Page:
Just after dark on a summer evening, Josh and Ryan rode their bikes to the south end of Pawleys Island. Ryan had recently taken to putting worthless baseball cards in his spokes, and they made a sound like a dozen miniature machine guns that slowed to nothing as the boys reached the boardwalk. They stashed their bikes in the dunes before running out onto the beach. It was low tide, and the expanse of sand stretched a long way out to the sea.
Their pockets were bulging with heavy flashlights, and they lumbered awkwardly. When they reached the middle of the beach, Ryan pulled out his light. He flicked it on and made the sound of a lightsaber. Josh did the same.
They circled one another holding their lights up, two-handed and high on their chests. The lights shone upwards and danced off the low-hanging clouds. A few small bats made random, spastic arches across the sky.
Ryan cocked a hip and leaned into Josh. Poking out his bottom lip, Ryan blew upwards to get the quaff of hair out of his eyes. It was dark enough that his red hair looked nearly brown. Josh squared off, too, bouncing on the balls of his feet and trying to look mean.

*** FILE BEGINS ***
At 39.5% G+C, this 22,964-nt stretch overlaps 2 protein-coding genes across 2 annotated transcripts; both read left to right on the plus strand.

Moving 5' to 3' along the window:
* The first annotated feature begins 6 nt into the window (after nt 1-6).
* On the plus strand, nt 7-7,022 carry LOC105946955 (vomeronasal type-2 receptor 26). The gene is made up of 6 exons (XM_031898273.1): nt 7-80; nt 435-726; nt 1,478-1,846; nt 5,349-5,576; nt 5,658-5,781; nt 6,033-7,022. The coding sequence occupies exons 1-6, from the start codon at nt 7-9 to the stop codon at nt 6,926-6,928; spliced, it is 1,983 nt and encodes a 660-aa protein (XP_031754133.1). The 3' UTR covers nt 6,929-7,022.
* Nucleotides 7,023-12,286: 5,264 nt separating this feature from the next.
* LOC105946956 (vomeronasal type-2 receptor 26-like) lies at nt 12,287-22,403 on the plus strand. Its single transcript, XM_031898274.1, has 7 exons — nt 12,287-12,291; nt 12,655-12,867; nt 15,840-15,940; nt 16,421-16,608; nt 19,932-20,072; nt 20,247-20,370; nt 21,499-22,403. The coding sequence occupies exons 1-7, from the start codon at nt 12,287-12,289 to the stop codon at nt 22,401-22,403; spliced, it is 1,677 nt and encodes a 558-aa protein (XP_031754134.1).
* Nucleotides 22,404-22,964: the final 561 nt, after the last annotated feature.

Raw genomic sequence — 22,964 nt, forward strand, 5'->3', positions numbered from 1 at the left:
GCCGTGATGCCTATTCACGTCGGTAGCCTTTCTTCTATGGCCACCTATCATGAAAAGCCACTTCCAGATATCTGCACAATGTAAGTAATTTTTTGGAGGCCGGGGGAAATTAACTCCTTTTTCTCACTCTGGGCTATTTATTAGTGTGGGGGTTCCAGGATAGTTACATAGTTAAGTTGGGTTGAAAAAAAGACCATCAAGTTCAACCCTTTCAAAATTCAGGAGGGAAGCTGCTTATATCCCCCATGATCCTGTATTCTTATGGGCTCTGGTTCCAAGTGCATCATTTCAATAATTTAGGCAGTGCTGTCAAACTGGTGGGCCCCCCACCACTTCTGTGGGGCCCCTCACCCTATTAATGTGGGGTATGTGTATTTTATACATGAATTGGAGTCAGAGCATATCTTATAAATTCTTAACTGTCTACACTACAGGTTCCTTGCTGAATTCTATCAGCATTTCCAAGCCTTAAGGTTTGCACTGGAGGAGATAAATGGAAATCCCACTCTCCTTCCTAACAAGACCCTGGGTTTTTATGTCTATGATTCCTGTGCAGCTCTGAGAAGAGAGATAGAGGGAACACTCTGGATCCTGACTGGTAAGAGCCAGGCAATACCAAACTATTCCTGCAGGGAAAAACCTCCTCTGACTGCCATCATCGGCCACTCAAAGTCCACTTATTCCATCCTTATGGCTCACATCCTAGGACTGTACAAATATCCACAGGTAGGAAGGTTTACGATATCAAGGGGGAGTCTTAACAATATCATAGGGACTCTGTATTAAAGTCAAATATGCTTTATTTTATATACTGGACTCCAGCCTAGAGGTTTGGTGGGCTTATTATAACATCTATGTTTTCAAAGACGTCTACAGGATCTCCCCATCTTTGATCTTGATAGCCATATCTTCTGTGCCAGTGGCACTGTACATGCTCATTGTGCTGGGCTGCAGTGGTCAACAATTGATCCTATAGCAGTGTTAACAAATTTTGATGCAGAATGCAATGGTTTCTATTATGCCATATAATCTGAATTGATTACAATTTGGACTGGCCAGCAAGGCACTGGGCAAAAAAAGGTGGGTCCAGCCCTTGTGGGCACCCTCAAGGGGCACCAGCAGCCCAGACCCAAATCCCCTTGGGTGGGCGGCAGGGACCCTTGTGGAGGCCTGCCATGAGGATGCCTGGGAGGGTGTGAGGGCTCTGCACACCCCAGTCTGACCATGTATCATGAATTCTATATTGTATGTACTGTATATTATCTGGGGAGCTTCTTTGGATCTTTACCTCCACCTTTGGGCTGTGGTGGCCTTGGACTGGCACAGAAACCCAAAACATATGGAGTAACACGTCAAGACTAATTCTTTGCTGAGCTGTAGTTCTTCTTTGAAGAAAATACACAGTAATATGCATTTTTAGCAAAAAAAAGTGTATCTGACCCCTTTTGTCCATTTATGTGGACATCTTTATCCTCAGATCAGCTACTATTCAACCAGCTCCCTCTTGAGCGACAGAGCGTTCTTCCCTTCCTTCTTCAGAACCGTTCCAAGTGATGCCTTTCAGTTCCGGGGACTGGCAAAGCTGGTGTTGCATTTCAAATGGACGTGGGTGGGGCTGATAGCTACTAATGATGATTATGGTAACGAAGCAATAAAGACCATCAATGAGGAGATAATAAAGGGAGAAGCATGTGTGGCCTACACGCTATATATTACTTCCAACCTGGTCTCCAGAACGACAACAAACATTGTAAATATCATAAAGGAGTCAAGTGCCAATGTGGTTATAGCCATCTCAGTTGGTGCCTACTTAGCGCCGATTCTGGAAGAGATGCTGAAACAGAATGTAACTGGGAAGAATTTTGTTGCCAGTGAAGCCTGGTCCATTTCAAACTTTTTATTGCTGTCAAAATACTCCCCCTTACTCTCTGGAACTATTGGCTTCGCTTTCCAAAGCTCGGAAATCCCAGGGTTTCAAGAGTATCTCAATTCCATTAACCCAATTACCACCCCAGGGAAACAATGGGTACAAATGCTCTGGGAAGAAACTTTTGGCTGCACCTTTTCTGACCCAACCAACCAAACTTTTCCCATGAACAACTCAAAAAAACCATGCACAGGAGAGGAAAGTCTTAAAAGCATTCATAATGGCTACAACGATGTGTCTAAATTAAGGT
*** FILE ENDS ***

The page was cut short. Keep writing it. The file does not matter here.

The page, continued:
“On guard,” Ryan said.
“Luke, you’re a disappointment, my son. Now you must die!” Ryan was always Darth Vader, devoid, as he was, of fidelity to good guys in films. Josh favored Luke because he, too, despised his father.
The boys stepped toward one another. “You’re going to die, Vader!” Josh said, low and stern.
Josh and Ryan bellowed, and their lights came together. They slung their sabers back and forth, and each time they met, both boys made clashing electric sounds.